Jonathan Metzl on “Dying of Whiteness”

In his new book, “Dying of Whiteness,” physician Jonathan Metzl details the dire consequences of some right wing policies for the populations they claim to help. From gun control to healthcare, Metzl finds that some white Americans would rather die than betray the politics of their identity.

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HARI SREENIVASAN, CONTRIBUTOR: What is Dying of Whiteness?

METZL: Dying of Whiteness is a story about the politics that claim to make white America great again. If you’re a working class white American end up making your own life harder, sicker and shorter. I spent seven or eight years over the course of my research looking at the everyday effects of what happens if you’re a working class white American and you live in a state that had policies like cutting away healthcare and blocking the Affordable Care Act, allowing the easy flow of guns, massive tax cuts, the defunded roads, bridges and schools. And what I found was that those policies that were supposed to make your life great ended up from a health perspective, making your own life as dangerous as risky as did secondhand smoke or asbestos or car crashes. These policies themselves really functioned as risks to your own health.

SREENIVASAN: So what is whiteness in the context of this book?

METZL: What I look at is really what I call a racial resentment I think to whiteness. And so what I’m tracking is a story of the ways that politics that are anti immigrant, anti government, pro gun, kind of what are called backlash politics. They’re couched in a kind of racial resentment. This resentment that basically minorities or immigrants are taking away privileges that are due to white Americans. What I track is the ways that those anxieties work their way into state level policies and then into national level policies.

SREENIVASAN: You’re separating out that this is not because people are racist but that the policies have racist component.

METZL: I interviewed many people over seven or eight years for this book. I certainly encountered many examples of overtly racist sentiments, no doubt about that. But ultimately what I found is that the health risk to working-class Americans came not from their individual racism or intentions. I didn’t really try to assess what’s in somebody’s heart. I didn’t know and I think that’s very complicated. What I found was that the risk came if you live in a county, city or state that had these kind of racially anxious or racial backlash policies that dictate your health in a way.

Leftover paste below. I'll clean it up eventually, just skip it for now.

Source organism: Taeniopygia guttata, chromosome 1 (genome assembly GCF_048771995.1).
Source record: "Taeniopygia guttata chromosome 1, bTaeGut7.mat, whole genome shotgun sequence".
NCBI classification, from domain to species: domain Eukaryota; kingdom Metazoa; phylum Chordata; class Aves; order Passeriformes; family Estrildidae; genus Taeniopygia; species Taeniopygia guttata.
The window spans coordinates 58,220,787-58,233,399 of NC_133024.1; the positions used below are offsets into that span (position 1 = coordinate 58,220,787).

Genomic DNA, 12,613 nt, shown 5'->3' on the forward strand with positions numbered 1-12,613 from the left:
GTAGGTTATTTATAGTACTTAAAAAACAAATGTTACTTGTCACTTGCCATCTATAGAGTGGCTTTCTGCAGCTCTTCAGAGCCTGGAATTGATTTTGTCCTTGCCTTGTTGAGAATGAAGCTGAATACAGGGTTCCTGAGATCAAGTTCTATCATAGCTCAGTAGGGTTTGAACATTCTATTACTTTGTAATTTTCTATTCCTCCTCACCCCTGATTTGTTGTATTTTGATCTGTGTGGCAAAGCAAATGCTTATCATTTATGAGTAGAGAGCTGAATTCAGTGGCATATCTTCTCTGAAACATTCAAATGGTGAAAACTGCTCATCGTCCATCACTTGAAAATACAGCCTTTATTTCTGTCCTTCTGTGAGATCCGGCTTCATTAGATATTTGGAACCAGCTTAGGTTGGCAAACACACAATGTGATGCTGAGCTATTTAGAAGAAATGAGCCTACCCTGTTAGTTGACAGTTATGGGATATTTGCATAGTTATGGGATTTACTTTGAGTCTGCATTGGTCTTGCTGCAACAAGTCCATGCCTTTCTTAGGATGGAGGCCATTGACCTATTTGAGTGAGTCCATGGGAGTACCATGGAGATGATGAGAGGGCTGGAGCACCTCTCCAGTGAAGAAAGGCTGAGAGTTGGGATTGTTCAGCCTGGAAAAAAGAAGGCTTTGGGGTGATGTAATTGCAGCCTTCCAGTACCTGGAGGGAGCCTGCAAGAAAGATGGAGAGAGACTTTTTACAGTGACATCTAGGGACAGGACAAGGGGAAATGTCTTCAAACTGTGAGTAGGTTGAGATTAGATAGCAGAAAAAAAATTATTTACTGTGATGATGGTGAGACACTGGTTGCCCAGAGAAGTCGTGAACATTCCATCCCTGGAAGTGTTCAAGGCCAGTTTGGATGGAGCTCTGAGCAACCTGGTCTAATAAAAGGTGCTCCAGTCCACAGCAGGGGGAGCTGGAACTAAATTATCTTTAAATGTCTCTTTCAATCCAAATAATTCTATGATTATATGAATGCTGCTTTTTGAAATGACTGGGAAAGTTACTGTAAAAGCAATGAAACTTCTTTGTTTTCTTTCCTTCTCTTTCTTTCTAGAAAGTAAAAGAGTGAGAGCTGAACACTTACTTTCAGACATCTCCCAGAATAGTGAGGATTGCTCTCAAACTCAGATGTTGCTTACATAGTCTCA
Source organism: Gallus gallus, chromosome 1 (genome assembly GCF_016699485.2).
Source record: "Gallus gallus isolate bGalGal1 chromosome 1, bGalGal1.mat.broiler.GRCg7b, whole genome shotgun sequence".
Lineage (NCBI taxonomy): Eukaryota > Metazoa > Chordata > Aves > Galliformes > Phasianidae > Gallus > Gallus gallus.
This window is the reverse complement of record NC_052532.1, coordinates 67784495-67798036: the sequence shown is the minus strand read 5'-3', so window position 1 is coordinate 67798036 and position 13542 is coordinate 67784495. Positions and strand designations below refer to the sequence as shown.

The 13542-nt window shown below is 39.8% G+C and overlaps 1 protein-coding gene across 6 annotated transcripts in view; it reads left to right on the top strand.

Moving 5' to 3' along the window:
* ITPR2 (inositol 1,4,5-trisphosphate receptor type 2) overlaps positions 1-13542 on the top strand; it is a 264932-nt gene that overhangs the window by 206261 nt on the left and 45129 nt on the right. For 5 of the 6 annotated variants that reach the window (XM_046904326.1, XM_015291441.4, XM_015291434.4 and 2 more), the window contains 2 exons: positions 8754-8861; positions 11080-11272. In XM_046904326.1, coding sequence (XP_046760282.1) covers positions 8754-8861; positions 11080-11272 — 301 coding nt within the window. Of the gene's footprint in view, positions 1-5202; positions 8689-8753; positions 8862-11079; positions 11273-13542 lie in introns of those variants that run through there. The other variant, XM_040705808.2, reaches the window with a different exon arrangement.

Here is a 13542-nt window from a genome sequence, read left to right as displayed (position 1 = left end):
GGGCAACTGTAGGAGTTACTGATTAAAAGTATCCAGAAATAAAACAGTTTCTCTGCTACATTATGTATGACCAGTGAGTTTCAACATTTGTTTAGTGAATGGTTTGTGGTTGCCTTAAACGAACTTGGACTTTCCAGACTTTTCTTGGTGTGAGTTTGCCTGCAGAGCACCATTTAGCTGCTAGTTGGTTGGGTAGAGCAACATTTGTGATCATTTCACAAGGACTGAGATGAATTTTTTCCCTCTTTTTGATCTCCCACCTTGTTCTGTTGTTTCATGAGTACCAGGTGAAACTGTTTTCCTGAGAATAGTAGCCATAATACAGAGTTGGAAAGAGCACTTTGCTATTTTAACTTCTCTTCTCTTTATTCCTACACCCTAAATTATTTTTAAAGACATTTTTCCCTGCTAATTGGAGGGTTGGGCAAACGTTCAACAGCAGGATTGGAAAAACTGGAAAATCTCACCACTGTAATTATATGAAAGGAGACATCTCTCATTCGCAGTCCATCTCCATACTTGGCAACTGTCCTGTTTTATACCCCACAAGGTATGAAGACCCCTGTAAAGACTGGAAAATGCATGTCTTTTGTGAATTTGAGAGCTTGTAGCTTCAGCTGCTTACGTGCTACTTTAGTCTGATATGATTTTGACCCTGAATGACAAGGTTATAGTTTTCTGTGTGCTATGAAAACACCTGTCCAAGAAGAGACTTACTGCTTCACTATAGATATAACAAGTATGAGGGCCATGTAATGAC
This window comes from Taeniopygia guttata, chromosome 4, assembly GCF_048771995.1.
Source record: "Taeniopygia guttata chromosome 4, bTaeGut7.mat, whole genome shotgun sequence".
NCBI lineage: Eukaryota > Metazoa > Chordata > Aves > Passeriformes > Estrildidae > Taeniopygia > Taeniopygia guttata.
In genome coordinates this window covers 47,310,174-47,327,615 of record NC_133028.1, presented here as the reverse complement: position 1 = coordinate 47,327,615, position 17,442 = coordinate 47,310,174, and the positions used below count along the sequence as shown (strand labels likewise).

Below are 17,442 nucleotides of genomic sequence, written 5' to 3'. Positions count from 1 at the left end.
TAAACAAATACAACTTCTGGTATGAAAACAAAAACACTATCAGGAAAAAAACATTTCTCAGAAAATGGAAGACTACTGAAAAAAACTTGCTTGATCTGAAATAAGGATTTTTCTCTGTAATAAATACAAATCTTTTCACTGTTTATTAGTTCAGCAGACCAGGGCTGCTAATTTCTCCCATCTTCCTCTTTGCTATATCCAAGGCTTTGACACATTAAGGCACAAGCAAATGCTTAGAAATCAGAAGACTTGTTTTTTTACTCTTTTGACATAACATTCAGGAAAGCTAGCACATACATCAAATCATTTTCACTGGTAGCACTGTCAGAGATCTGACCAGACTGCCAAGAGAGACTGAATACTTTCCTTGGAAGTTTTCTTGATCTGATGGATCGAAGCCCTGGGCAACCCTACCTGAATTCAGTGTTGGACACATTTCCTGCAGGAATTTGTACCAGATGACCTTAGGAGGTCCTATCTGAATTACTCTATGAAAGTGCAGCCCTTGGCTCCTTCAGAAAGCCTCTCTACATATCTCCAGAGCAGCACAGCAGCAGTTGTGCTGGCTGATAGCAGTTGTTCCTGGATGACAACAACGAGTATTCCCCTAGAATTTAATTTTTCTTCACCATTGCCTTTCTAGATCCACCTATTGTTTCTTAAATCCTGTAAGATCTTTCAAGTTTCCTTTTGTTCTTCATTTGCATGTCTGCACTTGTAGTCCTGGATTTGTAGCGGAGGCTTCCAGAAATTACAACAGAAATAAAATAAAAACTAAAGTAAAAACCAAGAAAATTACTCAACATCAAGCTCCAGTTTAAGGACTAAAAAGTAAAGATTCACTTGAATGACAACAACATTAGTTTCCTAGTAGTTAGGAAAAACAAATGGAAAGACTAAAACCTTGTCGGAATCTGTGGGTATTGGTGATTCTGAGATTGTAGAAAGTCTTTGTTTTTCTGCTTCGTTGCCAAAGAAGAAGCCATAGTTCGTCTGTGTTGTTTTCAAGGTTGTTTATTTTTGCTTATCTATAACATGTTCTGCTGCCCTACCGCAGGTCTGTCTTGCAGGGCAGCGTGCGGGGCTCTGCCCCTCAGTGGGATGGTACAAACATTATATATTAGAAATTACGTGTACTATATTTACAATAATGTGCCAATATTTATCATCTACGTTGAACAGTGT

SREENIVASAN: These backlash policies, I mean this is a long time coming. This is not just from the election of Donald Trump or a specific event.

METZL: What we’re seeing right now is that these tensions that have been brewing for quite some time, these concerns again about immigration, about taking away people’s firearms, about the over spread of government, you’re absolutely right, they’ve been brewing since the ’40s, ’50s and ’60s but right now I think is a particularly urgent issue because these policies that have been localized just to either the extreme right or to particular states, now are impacting national policy and so the implications are much broader.

SREENIVASAN: Before we get into the case studies, somebody is going to look at this and say, “Look, he is open in saying he comes from a family of Democrats even though he interviewed all of these peoples.” How do we separate your own biases coming into these interviews?

METZL: I try to be very open about my own background and not just in the book and I write about that quite a bit, but also in the people I spoke with. And part of my intention is that I’m trying to find some kind of middle ground. In other words, here are urgent issues of life and death and it wasn’t like I made any kind of assumption that I’m on the side for wanting longer life and they wanted shorter life. Part of what I was studying was the frameworks of whiteness, why is it hard to talk about whiteness. And so in a way that I didn’t want to create this category of us and them, but it was also an education for me. And because I learned the full extent to which people identify what these politics. So this liberal idea that people are just going to get talked out of their support for Trump when they see particular effects, I hope my book puts that to rest.

SREENIVASAN: Yes. Let’s talk a little bit about Missouri, this is the State where you grew up in Kansas City, you got your medical degree there, but yet you say that it’s really – gun policy there is worth taking a very close look at, why?

METZL: Missouri is a very interesting example of this particular dynamic. The Missouri that I grew up and the Kansas City that I grew up in had some – what I felt at the time and everybody felt at the time to be some quite common sense gun laws. In other words before 2007, 2008, you could carry a gun in Kansas or Missouri. There were long histories of hunting traditions of gun ownership. But you had to go to the sheriff’s office or go through a process in order to get a particular permit. And what starts happening in 2008 is a steady erosion of the kind of laws and regulations that govern how people buy guns, where they can carry guns, and what you see are dramatic expansions in just rates of gun ownership in the State and that goes hand-in-hand with increasing rates of gun trauma, gun shooting, factors like that. And I found some pretty shocking trends on one hand. Many of the people I spoke within African-American communities ironically felt that having a bunch of people around with guns was a form of intimidation. One man I spoke with outside of Kansas City told me that an African-American, a Vietnam vet. He told me that he didn’t go to Sam’s Club anymore because there were all these white guys walking down the aisles with guns as if they were in the Wild West and he felt like they were trying to intimidate him and I heard that again and again. On the flip side, I spoke with many white Americans. I went to very quite pro-gun areas and I talked to them and really gained an understanding of how they saw guns as part of their identity in a way. Part of their political identity, part of their racial identity.